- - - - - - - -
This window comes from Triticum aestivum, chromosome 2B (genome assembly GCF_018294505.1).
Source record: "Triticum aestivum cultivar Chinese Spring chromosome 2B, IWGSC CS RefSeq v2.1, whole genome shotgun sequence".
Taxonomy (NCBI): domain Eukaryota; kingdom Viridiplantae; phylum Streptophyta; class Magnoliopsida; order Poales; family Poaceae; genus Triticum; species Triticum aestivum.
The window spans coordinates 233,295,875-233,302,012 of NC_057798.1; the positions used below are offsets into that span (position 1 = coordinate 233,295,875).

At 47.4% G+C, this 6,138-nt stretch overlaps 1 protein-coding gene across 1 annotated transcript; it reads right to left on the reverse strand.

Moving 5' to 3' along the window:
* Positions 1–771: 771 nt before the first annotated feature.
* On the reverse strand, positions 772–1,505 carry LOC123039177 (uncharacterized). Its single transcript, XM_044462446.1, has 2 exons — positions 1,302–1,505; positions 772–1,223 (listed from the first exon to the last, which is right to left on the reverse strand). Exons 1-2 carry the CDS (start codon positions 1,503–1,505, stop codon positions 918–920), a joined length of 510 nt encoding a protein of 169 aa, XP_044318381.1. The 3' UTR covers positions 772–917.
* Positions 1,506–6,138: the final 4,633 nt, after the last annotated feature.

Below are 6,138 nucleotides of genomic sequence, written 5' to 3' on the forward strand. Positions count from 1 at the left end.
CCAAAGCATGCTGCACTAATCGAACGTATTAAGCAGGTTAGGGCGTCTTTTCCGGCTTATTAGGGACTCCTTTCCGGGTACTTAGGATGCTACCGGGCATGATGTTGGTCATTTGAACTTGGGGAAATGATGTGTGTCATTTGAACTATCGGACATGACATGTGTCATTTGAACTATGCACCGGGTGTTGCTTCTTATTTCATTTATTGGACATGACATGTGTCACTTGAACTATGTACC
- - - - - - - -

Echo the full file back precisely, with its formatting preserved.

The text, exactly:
This window comes from Triticum aestivum, chromosome 2B (genome assembly GCF_018294505.1).
Source record: "Triticum aestivum cultivar Chinese Spring chromosome 2B, IWGSC CS RefSeq v2.1, whole genome shotgun sequence".
Taxonomy (NCBI): domain Eukaryota; kingdom Viridiplantae; phylum Streptophyta; class Magnoliopsida; order Poales; family Poaceae; genus Triticum; species Triticum aestivum.
The window spans coordinates 233,295,875-233,302,012 of NC_057798.1; the positions used below are offsets into that span (position 1 = coordinate 233,295,875).

At 47.4% G+C, this 6,138-nt stretch overlaps 1 protein-coding gene across 1 annotated transcript; it reads right to left on the reverse strand.

Moving 5' to 3' along the window:
* Positions 1–771: 771 nt before the first annotated feature.
* On the reverse strand, positions 772–1,505 carry LOC123039177 (uncharacterized). Its single transcript, XM_044462446.1, has 2 exons — positions 1,302–1,505; positions 772–1,223 (listed from the first exon to the last, which is right to left on the reverse strand). Exons 1-2 carry the CDS (start codon positions 1,503–1,505, stop codon positions 918–920), a joined length of 510 nt encoding a protein of 169 aa, XP_044318381.1. The 3' UTR covers positions 772–917.
* Positions 1,506–6,138: the final 4,633 nt, after the last annotated feature.

Below are 6,138 nucleotides of genomic sequence, written 5' to 3' on the forward strand. Positions count from 1 at the left end.
CCAAAGCATGCTGCACTAATCGAACGTATTAAGCAGGTTAGGGCGTCTTTTCCGGCTTATTAGGGACTCCTTTCCGGGTACTTAGGATGCTACCGGGCATGATGTTGGTCATTTGAACTTGGGGAAATGATGTGTGTCATTTGAACTATCGGACATGACATGTGTCATTTGAACTATGCACCGGGTGTTGCTTCTTATTTCATTTATTGGACATGACATGTGTCACTTGAACTATGTACC